Xagogari et al. [12] also reported that luteolin inhibited IL-6- and TNF-α-mediated nuclear localization and transcriptional activation of NF-κB. All four kinds of flavonoid exert anti-inflammatory activity by inhibiting NF-κB activation in H9c2 stimulated with LPS.

Because LPS is an activator of IkB, we studied the inhibitory effects of these four flavonoids on LPS-induced IkB phosphorylation and degradation in H9c2 cells. A previous study reported that LPS promotes IκB-α phosphorylation and degradation. Here, we found that flavonoids blocked IκBα degradation and demonstrated that flavonoids strongly inhibited IκB-α activity in the cardiomyoblast cell line, H9c2. Some earlier reports [2531] showed moderate inhibitory inflammatory activities for different flavonoids, but quercetin yielded the lowest level of inhibition.

Our investigation showed that flavonoids inhibit COX-2 production in LPS-treated H9c2 cells. The strongly active flavonoids possessed a C-2,3 double bond and 6-hydroxyl group in the A-ring, which suggests that the 6-hydroxyl moiety in the A-ring reduces COX-2 expression induced by LPS. For example, luteolin inhibits COX-2 expression to a greater degree than flavonol derivatives, such as quercetin.

Conclusion

Our results show that flavonoids regulate the inflammatory response in cardiomyoblast. Of the assessed flavonoids, luteolin exhibited the best effects. Quercetagetin and genistein showed similar effects and quercetin had the lowest effect. Further studies might be needed to determine the target of luteolin in cardiomyoblast and evaluate its potential as a treatment for the cardiac inflammatory response.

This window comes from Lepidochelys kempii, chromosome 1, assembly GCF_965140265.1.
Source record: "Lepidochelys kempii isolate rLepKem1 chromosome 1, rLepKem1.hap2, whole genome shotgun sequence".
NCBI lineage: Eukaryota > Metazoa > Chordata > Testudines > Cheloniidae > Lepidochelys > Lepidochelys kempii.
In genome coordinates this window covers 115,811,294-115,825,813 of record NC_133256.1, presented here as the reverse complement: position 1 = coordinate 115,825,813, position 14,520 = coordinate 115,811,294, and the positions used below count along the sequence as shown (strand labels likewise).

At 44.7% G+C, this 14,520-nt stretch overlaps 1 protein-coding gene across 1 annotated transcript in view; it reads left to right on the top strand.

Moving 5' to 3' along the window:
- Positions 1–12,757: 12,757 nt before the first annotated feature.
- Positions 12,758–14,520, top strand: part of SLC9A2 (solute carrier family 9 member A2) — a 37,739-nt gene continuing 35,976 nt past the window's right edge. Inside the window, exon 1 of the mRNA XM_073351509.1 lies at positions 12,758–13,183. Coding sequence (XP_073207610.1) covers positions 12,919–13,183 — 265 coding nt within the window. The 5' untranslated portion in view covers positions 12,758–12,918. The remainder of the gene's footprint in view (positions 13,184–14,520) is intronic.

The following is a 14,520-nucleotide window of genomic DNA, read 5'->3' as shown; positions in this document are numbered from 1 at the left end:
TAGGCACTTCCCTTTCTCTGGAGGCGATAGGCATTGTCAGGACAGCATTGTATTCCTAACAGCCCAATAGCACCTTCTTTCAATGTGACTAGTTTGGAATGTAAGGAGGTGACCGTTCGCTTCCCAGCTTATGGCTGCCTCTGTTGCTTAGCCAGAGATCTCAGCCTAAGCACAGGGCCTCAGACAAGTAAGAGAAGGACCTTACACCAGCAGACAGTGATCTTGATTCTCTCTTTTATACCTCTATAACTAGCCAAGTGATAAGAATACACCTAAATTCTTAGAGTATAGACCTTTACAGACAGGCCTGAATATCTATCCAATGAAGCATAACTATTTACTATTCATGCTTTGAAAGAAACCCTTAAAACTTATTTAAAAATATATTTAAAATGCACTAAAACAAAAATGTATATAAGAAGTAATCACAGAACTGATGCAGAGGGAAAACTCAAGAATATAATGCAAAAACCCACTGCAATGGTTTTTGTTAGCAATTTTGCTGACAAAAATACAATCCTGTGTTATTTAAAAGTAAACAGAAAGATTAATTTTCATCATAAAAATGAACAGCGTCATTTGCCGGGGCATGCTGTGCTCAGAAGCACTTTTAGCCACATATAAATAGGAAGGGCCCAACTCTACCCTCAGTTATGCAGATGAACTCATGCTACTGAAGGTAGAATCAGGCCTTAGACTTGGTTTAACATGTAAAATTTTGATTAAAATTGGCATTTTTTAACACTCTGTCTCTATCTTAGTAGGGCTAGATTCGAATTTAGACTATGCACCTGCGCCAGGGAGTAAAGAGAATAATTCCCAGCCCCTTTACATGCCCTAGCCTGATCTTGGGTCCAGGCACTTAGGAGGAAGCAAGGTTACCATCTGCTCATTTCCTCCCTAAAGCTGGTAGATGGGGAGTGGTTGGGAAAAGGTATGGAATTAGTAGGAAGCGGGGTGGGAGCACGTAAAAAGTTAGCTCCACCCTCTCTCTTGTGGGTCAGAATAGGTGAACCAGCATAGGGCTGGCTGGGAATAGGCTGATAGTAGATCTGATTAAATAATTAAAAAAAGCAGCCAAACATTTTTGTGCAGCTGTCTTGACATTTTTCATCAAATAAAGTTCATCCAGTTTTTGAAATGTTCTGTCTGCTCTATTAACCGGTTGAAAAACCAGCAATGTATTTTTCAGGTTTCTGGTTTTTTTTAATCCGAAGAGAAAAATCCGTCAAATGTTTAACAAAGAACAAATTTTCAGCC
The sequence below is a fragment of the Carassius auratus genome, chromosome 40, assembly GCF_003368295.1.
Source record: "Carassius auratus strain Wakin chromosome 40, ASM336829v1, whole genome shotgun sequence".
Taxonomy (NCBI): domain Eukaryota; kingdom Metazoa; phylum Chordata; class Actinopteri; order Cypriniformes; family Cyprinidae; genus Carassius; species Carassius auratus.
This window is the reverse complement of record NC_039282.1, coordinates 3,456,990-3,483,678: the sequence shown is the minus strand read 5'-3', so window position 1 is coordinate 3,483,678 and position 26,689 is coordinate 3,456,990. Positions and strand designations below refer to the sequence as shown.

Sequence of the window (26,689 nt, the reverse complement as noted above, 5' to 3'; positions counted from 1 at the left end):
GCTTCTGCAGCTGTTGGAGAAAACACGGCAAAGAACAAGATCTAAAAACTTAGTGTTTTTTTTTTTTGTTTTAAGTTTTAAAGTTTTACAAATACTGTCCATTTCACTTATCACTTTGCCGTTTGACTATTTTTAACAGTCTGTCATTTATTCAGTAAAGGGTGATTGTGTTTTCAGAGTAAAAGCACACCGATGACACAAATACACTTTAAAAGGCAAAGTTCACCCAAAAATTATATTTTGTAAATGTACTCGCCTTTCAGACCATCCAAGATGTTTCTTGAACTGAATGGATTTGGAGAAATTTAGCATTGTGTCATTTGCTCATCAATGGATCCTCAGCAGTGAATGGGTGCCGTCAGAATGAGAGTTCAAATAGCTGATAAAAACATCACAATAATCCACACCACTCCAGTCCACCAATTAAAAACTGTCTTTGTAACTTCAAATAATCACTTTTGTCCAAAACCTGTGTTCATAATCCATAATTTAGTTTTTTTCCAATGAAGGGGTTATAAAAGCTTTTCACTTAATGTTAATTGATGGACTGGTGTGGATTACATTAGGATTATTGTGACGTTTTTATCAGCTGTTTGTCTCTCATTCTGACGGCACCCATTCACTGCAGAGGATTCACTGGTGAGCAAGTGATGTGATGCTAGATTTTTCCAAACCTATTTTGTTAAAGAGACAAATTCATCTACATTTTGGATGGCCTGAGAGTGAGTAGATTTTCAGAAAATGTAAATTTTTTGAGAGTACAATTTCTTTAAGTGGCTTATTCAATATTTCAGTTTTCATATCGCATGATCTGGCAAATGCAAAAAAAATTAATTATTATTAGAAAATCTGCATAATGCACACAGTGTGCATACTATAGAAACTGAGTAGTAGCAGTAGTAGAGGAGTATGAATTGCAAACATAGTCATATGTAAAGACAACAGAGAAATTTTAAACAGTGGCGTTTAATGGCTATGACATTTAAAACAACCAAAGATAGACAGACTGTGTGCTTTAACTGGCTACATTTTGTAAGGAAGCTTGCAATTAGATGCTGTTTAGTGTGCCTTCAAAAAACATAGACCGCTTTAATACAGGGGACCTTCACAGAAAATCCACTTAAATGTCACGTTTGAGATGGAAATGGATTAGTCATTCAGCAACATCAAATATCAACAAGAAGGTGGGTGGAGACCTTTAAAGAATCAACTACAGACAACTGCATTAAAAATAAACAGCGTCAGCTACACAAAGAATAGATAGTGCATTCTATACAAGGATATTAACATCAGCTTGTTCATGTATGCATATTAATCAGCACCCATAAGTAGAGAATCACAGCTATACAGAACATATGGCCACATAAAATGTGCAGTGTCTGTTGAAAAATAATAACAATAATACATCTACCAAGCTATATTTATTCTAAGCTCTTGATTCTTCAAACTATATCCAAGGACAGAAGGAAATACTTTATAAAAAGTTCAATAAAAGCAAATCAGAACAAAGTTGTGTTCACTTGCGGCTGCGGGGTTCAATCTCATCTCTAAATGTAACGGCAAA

Abbreviations

AKT: 

Serine/threonine kinase

ANOVA: 

Analysis of variance

ATCC: 

American Type Culture Collection

COX-2: 

Cyclooxygenase-2

DMEM: 

Dulbecco’s modified Eagle’s medium

DMSO: 

Dimethyl sulfoxide

EDTA: 

Ethylene diamine tetraacetic acid

ERK: 

Extracellular signal-regulated kinases

FBS: 

Fetal bovine serum

GADPHP: 

Glyceraldehyde-3-phosphate dehydrogenase

IC50: 

Inhibitory concentration 50%

IkB: 

Inhibitor of kappa B

IL: 

Interleukin

JNK: 

c-Jun N-terminal kinases

LPS: 

Lipopolysaccharide

MAPK: 

Mitogen-activated protein kinase

MEK: 

MAPK kinase

MTT: 

3-(4,5-dimethyldiazol-2-yl)-2,5-diphenyltetrazolium bromide

NF-κB: 

Nuclear factor kappa-light-chain-enhancer of activated B cells

NO: 

Nitric oxide

O.D.: 

Optical density

PAGE: 

Polyacrylamide gel electrophoresis

PBS: 

phosphate-buffered saline

Pg: 

Porphyromonas gingivalis

PKC: 

Protein kinase C

PMSF: 

Phenylmethylsulfonyl fluoride

PVDF: 

Polyvinylidene difluoride

SDS: 

Sodium dodecyl sulfate

SEM: 

Standard error of the mean

TLR4: 

Toll like receptor 4

TNF: 

Tumor necrosis factor

Declarations

Acknowledgments

We would like thank to Programa de Becas Posdoctorales de la UNAM, DGAPA. We would also like to thank Carmen Muñoz-Seca for her editorial assistance.

Funding

This research was supported by Dirección General de Asuntos del Personal Académico (DGAPA), Universidad Nacional Autónoma de México (UNAM) PAPITT-IN201816.

Availability of data and materials

The data sets generated and/or analyzed during this study are available from the corresponding author on reasonable request.

Authors’ contributions

GG-V was the major contributor in writing the manuscript and contributed to determining the expression of proteins via western blot. AT-C contributed to determining the expression of proteins via western blot. BF-R performed studies of cellular viability. JAG-M contributed to IκB alpha degradation via western blot. All the authors read and approved the final manuscript.

Ethics approval and consent to participate

Not applicable.

Consent for publication

Not applicable.

Competing interests

The authors declare that they have no competing interests.

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Authors’ Affiliations

(1)
Laboratorio de Bioquímica de la División de Estudios de Posgrado de la Facultad de Odontología, Universidad Nacional Autónoma de México Ciudad Universitaria